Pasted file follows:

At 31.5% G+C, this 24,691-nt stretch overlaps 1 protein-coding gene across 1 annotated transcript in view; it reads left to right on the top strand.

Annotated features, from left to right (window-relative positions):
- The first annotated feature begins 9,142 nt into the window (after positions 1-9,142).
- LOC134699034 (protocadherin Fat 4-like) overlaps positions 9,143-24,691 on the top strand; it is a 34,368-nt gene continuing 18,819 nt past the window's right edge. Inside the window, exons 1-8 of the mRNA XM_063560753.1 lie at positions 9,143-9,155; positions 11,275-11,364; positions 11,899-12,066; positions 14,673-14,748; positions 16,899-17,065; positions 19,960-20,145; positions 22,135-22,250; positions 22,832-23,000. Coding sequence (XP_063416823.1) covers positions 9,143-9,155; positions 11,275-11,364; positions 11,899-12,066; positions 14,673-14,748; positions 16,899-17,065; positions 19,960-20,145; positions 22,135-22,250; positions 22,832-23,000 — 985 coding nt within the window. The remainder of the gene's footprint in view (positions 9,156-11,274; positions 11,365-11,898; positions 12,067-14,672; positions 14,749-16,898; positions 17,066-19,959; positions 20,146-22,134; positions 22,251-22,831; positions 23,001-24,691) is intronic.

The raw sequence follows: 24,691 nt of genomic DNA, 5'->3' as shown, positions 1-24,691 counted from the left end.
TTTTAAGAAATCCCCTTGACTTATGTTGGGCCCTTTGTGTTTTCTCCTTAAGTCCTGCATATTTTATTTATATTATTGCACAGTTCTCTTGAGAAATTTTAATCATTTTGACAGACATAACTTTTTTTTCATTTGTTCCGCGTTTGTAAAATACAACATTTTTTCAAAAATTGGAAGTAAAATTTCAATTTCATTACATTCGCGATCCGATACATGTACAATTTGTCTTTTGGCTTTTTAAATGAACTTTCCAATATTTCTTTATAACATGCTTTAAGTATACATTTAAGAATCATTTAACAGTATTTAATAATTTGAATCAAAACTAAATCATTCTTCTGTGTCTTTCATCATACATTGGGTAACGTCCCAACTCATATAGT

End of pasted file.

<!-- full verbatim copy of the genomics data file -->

At 31.5% G+C, this 24,691-nt stretch overlaps 1 protein-coding gene across 1 annotated transcript in view; it reads left to right on the top strand.

Annotated features, from left to right (window-relative positions):
- The first annotated feature begins 9,142 nt into the window (after positions 1-9,142).
- LOC134699034 (protocadherin Fat 4-like) overlaps positions 9,143-24,691 on the top strand; it is a 34,368-nt gene continuing 18,819 nt past the window's right edge. Inside the window, exons 1-8 of the mRNA XM_063560753.1 lie at positions 9,143-9,155; positions 11,275-11,364; positions 11,899-12,066; positions 14,673-14,748; positions 16,899-17,065; positions 19,960-20,145; positions 22,135-22,250; positions 22,832-23,000. Coding sequence (XP_063416823.1) covers positions 9,143-9,155; positions 11,275-11,364; positions 11,899-12,066; positions 14,673-14,748; positions 16,899-17,065; positions 19,960-20,145; positions 22,135-22,250; positions 22,832-23,000 — 985 coding nt within the window. The remainder of the gene's footprint in view (positions 9,156-11,274; positions 11,365-11,898; positions 12,067-14,672; positions 14,749-16,898; positions 17,066-19,959; positions 20,146-22,134; positions 22,251-22,831; positions 23,001-24,691) is intronic.

The raw sequence follows: 24,691 nt of genomic DNA, 5'->3' as shown, positions 1-24,691 counted from the left end.
TTTTAAGAAATCCCCTTGACTTATGTTGGGCCCTTTGTGTTTTCTCCTTAAGTCCTGCATATTTTATTTATATTATTGCACAGTTCTCTTGAGAAATTTTAATCATTTTGACAGACATAACTTTTTTTTCATTTGTTCCGCGTTTGTAAAATACAACATTTTTTCAAAAATTGGAAGTAAAATTTCAATTTCATTACATTCGCGATCCGATACATGTACAATTTGTCTTTTGGCTTTTTAAATGAACTTTCCAATATTTCTTTATAACATGCTTTAAGTATACATTTAAGAATCATTTAACAGTATTTAATAATTTGAATCAAAACTAAATCATTCTTCTGTGTCTTTCATCATACATTGGGTAACGTCCCAACTCATATAGT